Ever since pictures for the first 1H2011 sets started appearing, the FOLT (Fans Of LEGO Technic ) community latched onto a new part present on the 8069 Backhoe, looking like a miniature of a Linear Actuator.
Since it is significantly smaller than the LA we all know and love (and some hate...), it has been discussed if a part with this size and functionality is possible for a feasible cost. Two theories emerged: the first says that the Mini LA (called "mLA" in the rest of this post) is too small to work and is just a decorative element, like the Technic Axle Joiner Perpendicular with Extension, and the second says that it is a truly functional element.
Personally, I'm for the second theory, because, if the mLA's aren't functional, the Backhoe, a set supposedly costing 49.99€, would be severely overpriced for the functions it had: only steering and possibly the outriggers. At least the 8264 Hauler had the excuse of being motorised...
So, supposing the mLA is indeed functional, how does it work? Judging by the single available picture, I think the inner rod is too thick for the external diameter for the part to have the same three-layer structure the large LA has (fixed outer shell, rotating intermediate sleeve, sliding inner piston). Therefore, the next question is how to transform rotational movement into linear movement in a cylindrical shape, as simply as possible and with the lowest cost. A few fan theories have emerged; among those, there's one I think is the most likely to have been implemented, and, based on the picture we have, I've made some crude renderings to help understand how it might work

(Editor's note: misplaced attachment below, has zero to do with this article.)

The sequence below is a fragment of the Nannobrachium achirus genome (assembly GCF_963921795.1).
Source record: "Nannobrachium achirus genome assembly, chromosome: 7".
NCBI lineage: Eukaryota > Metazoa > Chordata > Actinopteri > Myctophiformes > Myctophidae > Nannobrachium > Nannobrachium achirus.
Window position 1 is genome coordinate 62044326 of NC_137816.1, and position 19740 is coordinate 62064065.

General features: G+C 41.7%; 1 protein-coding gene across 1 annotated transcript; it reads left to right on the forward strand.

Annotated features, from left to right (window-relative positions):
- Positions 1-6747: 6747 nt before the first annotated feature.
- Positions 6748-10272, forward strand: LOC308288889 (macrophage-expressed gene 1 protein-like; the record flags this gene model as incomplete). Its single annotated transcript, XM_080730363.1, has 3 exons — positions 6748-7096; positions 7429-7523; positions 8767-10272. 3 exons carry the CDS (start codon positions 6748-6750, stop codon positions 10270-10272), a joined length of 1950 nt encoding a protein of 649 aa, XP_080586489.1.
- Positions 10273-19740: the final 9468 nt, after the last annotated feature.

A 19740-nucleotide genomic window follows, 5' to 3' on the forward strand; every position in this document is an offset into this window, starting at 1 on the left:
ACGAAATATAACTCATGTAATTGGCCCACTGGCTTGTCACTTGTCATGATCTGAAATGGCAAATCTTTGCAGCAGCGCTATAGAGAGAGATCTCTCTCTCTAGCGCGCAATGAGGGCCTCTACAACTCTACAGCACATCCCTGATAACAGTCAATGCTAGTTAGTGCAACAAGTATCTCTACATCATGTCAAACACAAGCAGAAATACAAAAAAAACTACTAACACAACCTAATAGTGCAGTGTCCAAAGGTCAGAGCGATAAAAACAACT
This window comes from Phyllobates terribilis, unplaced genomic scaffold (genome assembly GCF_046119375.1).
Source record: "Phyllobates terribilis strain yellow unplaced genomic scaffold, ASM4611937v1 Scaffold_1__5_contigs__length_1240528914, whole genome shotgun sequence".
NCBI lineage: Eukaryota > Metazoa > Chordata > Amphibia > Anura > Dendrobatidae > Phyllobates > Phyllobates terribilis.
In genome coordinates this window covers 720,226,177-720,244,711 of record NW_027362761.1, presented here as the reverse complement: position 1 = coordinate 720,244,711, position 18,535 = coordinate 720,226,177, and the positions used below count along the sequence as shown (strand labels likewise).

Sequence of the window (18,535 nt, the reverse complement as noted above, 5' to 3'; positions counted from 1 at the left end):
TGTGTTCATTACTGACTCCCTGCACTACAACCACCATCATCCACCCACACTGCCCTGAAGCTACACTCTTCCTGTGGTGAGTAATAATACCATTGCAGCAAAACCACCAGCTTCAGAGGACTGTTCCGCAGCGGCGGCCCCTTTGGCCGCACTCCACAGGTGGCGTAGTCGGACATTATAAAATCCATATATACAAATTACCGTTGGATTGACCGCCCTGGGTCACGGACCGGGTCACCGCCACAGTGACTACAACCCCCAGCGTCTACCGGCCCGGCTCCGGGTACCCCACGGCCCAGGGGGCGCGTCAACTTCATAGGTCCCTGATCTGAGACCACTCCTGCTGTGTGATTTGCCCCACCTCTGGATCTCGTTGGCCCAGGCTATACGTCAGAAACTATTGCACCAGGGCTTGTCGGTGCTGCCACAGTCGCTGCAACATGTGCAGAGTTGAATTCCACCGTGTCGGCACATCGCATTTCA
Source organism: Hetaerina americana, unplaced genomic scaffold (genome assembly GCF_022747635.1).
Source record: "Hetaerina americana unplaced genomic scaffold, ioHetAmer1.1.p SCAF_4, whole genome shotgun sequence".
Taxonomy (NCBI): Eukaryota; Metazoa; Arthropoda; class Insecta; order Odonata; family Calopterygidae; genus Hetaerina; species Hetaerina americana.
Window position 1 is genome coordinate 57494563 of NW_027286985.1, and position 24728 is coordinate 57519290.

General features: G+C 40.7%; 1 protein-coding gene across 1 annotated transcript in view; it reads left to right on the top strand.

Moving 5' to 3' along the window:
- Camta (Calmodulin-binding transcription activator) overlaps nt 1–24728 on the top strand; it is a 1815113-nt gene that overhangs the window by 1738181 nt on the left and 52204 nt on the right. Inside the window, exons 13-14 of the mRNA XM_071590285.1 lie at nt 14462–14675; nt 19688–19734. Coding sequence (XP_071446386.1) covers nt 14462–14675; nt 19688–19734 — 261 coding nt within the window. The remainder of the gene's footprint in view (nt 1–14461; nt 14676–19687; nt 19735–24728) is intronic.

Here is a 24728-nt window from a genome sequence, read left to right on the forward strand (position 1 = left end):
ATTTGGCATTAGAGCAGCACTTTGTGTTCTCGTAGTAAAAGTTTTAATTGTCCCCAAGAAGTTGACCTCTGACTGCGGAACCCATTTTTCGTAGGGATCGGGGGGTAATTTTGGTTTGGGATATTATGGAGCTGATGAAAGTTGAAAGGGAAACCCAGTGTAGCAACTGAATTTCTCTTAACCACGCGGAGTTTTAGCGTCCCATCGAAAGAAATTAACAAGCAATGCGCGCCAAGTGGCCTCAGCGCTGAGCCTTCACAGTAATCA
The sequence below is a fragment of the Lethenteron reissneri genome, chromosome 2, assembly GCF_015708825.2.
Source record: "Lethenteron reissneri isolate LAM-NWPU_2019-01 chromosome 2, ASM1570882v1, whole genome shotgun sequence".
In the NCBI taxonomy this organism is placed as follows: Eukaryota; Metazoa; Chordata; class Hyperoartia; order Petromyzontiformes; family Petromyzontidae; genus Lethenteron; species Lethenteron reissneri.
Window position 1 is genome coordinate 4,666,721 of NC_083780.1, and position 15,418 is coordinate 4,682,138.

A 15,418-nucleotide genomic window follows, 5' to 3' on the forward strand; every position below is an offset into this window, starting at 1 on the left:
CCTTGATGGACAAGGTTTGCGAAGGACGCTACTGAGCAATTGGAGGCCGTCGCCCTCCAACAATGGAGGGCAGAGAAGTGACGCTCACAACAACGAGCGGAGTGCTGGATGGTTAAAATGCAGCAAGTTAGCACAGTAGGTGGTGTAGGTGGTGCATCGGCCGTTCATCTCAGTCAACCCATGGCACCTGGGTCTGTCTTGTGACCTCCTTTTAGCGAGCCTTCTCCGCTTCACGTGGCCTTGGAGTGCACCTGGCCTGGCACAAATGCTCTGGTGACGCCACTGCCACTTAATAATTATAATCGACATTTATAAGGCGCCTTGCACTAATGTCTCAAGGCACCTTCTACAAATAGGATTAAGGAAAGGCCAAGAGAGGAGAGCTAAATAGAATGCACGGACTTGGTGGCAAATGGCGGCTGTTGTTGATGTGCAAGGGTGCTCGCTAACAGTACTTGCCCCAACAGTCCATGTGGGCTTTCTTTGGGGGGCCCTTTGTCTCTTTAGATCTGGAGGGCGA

The mLA might work similarly to the regular LA, but without the external, fixed sleeve. It may be composed of three sub-parts, marked in these pictures in different colours: the red bracket, the green sleeve and the blue piston. The bracket, unlike the regular LA, is permanently attached to the rest of the part to allow for an overall smaller size. The screw has an input axle instead of an axle hole, unlike other Power Functions parts like LA's and motors, also to save on size. The piston doesn't differ much from the regular LA.
When the input axle is rotated, the whole outside rotates, unlike the regular LA, which has a fixed shell over the rotating sleeve. The inside of the sleeve is threaded, which, when it rotates, pushes or pulls the piston. To save costs (four mLA's on a 49.99€ set, when a set with four regular LA's costs a LOT more), all the sub-parts are probably made in plastic. This reduces the strength of the part, but, since the expected loads are also smaller, this shouldn't be a problem. For a comparison, the large Pneumatic cylinder's piston is metallic, whereas the smaller version's piston is plastic. Unlike the regular LA, there should be no room for any integrated protection mechanism to prevent straining the mLA when it reaches the end of its travel... but judging by the general opinion about the regular LA's protection, nobody will miss this feature.
This theory has the obvious disadvantage of the whole outer casing (save for the bracket) spinning when working, and that's blatantly unrealistic. Also, the sleeve must be securely attached to the bracket, so that it doesn't come off under load. The cutaway image I made shows a possible solution, but I'm not sure how that detail can be manufactured cheaply and effectively. On the bright side, I think this is the simplest design that can work.
Not many months left to know for sure... In the meanwhile, do you think mLA's are just decorative, or do they work differently?